I can't use the pins to power it since I'll be using both the 5V
Are you using a display on a shield, or wiring your own connector? You can certainly wire your own 5V input in parallel.
since it needs 5V 2A to run and the batteries' voltage and amperage differs.
OK, you or your friend are suffering from a very common misconception about power supplies (and two-terminal components in general). A power supply (whether it's a battery or a wall wart) cannot dictate the voltage and current through a load simultaneously. Just one, or the other, or some current as a function of voltage.
See this thread, and where it talks about a power supply, think "my battery".
Two Lithium-whatever cells in series is going to be too much voltage for a Raspberry Pi. So you need something that's regulated at 5V, and that has the capacity to drive enough current (note the difference between "regulated at" and "has the capacity").
I'm assuming you want battery power. If not, just get a USB charger (or a Pi kit that includes one). If you want battery power, and you have the money, the easiest way to arrive at that is to get one of those USB charger packs, and make sure it has enough rated current to power your Pi, your display, and whatever else you're going to stick on there. Then just plug it in and go.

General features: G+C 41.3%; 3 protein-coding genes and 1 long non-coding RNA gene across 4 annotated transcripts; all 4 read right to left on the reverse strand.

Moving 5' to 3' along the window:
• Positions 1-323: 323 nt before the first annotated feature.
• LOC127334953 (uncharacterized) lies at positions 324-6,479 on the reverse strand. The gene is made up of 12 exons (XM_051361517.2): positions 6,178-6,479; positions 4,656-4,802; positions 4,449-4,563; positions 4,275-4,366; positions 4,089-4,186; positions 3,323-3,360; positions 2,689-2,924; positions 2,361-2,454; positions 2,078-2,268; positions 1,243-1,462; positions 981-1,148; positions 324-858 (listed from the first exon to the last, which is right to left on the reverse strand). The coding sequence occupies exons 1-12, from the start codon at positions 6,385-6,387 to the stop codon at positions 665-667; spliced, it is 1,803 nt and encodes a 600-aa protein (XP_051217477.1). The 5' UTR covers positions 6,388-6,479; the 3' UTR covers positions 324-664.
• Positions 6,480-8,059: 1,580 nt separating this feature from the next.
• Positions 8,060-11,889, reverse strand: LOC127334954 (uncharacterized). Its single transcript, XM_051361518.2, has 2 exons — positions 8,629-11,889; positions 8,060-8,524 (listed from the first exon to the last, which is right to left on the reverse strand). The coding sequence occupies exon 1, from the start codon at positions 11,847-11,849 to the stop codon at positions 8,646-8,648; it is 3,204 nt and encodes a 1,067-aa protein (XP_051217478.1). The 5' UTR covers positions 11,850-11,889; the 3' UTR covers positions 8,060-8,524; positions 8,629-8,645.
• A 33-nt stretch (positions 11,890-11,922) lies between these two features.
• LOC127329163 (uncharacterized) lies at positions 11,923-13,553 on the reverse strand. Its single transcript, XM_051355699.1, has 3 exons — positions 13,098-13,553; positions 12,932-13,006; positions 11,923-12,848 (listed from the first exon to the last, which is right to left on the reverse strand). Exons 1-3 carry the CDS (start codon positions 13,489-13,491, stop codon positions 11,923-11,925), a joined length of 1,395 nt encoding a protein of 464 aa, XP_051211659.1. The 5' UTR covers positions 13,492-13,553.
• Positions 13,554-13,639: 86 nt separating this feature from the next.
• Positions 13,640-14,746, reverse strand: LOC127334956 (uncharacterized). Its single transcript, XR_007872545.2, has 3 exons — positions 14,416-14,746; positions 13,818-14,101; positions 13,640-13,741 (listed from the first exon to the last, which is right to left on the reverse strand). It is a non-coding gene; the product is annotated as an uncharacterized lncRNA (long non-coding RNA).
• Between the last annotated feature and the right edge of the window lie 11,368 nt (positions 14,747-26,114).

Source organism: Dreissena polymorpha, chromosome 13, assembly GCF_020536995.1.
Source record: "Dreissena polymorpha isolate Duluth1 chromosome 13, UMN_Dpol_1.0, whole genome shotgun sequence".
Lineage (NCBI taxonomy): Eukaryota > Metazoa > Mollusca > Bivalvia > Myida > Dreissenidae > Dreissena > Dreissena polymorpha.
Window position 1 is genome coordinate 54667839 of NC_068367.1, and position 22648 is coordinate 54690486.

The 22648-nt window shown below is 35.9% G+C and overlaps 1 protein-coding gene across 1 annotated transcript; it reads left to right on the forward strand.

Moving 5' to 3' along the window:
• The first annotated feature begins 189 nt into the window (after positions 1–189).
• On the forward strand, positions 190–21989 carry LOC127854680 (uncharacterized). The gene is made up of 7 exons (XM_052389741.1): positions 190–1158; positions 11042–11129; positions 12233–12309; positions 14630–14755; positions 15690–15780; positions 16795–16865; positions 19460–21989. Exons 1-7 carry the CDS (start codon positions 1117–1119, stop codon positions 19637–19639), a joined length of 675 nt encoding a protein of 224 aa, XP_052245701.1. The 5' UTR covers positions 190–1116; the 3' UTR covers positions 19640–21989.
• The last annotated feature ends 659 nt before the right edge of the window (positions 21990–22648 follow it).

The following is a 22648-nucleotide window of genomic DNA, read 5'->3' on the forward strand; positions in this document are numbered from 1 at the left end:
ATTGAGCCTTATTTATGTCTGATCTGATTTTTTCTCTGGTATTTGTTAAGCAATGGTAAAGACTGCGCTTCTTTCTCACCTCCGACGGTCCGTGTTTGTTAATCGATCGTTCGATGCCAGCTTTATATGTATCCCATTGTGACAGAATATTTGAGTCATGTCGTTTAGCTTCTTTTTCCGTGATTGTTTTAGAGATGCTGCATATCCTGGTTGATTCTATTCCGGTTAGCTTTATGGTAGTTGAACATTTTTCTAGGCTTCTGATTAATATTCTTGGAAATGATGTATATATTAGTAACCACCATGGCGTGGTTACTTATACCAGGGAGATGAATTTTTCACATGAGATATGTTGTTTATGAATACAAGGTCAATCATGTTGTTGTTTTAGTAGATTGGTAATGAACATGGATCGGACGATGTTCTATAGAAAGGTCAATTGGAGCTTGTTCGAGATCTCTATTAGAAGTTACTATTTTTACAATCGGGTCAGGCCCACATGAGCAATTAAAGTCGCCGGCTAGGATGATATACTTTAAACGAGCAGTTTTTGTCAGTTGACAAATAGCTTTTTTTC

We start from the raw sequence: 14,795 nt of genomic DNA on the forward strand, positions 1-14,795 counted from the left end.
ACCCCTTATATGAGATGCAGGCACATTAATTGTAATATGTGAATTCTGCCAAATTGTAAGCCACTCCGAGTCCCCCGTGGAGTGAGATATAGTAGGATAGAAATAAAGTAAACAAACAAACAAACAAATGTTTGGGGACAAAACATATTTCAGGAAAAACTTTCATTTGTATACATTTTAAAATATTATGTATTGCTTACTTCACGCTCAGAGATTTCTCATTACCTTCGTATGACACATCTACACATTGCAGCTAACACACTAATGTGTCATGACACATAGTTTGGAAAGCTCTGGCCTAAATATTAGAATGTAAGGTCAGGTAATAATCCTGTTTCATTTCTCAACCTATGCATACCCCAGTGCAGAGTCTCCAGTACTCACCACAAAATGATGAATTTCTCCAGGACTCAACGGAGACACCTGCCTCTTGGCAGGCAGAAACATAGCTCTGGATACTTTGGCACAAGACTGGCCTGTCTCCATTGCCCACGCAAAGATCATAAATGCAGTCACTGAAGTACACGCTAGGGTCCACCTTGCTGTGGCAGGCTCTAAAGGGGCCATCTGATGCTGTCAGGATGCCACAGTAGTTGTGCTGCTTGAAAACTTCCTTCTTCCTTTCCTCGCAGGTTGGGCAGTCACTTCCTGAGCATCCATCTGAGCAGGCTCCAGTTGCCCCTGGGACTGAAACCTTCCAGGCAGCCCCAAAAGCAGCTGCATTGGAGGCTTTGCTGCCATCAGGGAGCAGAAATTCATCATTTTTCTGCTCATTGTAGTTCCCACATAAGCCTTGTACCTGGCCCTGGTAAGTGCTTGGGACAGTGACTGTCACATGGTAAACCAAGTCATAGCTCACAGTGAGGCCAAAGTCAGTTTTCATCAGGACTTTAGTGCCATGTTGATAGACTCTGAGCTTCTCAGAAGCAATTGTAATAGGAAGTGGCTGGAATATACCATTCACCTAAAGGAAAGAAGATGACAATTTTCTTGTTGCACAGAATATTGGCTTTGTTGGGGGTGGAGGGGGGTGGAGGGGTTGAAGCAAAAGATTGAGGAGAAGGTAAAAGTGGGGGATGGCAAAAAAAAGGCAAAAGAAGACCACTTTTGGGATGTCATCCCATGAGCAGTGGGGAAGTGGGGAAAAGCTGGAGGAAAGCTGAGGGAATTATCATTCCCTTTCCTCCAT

The next easiest thing to do is to use your 18650 cells and power the Pi through a switching converter (since you're going down in voltage, you want a "buck converter").
I'd like to say that you want to get one rated at 5V and 3A -- unfortunately, there are a lot of really enticing-looking, really badly built switching converters on the market, that don't deliver power to their ratings. If you buy stuff off of mass-market sites, then go way over on the ratings. If you buy name-brand devices from reputable distributors (in the USA: DigiKey, Mouser, Newark, Avnet), then you can worry less.